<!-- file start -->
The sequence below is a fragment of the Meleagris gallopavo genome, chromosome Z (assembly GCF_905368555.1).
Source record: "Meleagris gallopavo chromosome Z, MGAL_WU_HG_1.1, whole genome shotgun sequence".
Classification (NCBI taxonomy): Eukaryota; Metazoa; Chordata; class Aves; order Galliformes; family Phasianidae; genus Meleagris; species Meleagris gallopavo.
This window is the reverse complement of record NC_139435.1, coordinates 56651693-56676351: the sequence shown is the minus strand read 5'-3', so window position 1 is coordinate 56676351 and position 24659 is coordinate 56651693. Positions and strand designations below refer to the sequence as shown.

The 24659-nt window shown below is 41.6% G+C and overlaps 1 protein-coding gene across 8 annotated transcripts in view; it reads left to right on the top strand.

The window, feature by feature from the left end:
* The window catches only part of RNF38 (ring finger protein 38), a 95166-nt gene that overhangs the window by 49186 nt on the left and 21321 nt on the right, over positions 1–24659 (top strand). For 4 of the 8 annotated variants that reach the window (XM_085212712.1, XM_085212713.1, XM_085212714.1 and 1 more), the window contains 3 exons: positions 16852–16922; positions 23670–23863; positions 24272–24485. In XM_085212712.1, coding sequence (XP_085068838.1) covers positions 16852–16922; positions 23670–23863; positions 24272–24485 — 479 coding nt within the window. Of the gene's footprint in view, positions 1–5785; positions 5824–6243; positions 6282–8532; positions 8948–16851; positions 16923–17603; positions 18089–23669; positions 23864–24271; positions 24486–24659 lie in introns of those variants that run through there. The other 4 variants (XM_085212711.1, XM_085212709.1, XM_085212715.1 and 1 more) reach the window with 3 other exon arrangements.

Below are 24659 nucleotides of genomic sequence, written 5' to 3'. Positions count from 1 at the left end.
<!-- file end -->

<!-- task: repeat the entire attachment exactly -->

The sequence below is a fragment of the Meleagris gallopavo genome, chromosome Z (assembly GCF_905368555.1).
Source record: "Meleagris gallopavo chromosome Z, MGAL_WU_HG_1.1, whole genome shotgun sequence".
Classification (NCBI taxonomy): Eukaryota; Metazoa; Chordata; class Aves; order Galliformes; family Phasianidae; genus Meleagris; species Meleagris gallopavo.
This window is the reverse complement of record NC_139435.1, coordinates 56651693-56676351: the sequence shown is the minus strand read 5'-3', so window position 1 is coordinate 56676351 and position 24659 is coordinate 56651693. Positions and strand designations below refer to the sequence as shown.

The 24659-nt window shown below is 41.6% G+C and overlaps 1 protein-coding gene across 8 annotated transcripts in view; it reads left to right on the top strand.

The window, feature by feature from the left end:
* The window catches only part of RNF38 (ring finger protein 38), a 95166-nt gene that overhangs the window by 49186 nt on the left and 21321 nt on the right, over positions 1–24659 (top strand). For 4 of the 8 annotated variants that reach the window (XM_085212712.1, XM_085212713.1, XM_085212714.1 and 1 more), the window contains 3 exons: positions 16852–16922; positions 23670–23863; positions 24272–24485. In XM_085212712.1, coding sequence (XP_085068838.1) covers positions 16852–16922; positions 23670–23863; positions 24272–24485 — 479 coding nt within the window. Of the gene's footprint in view, positions 1–5785; positions 5824–6243; positions 6282–8532; positions 8948–16851; positions 16923–17603; positions 18089–23669; positions 23864–24271; positions 24486–24659 lie in introns of those variants that run through there. The other 4 variants (XM_085212711.1, XM_085212709.1, XM_085212715.1 and 1 more) reach the window with 3 other exon arrangements.

Below are 24659 nucleotides of genomic sequence, written 5' to 3'. Positions count from 1 at the left end.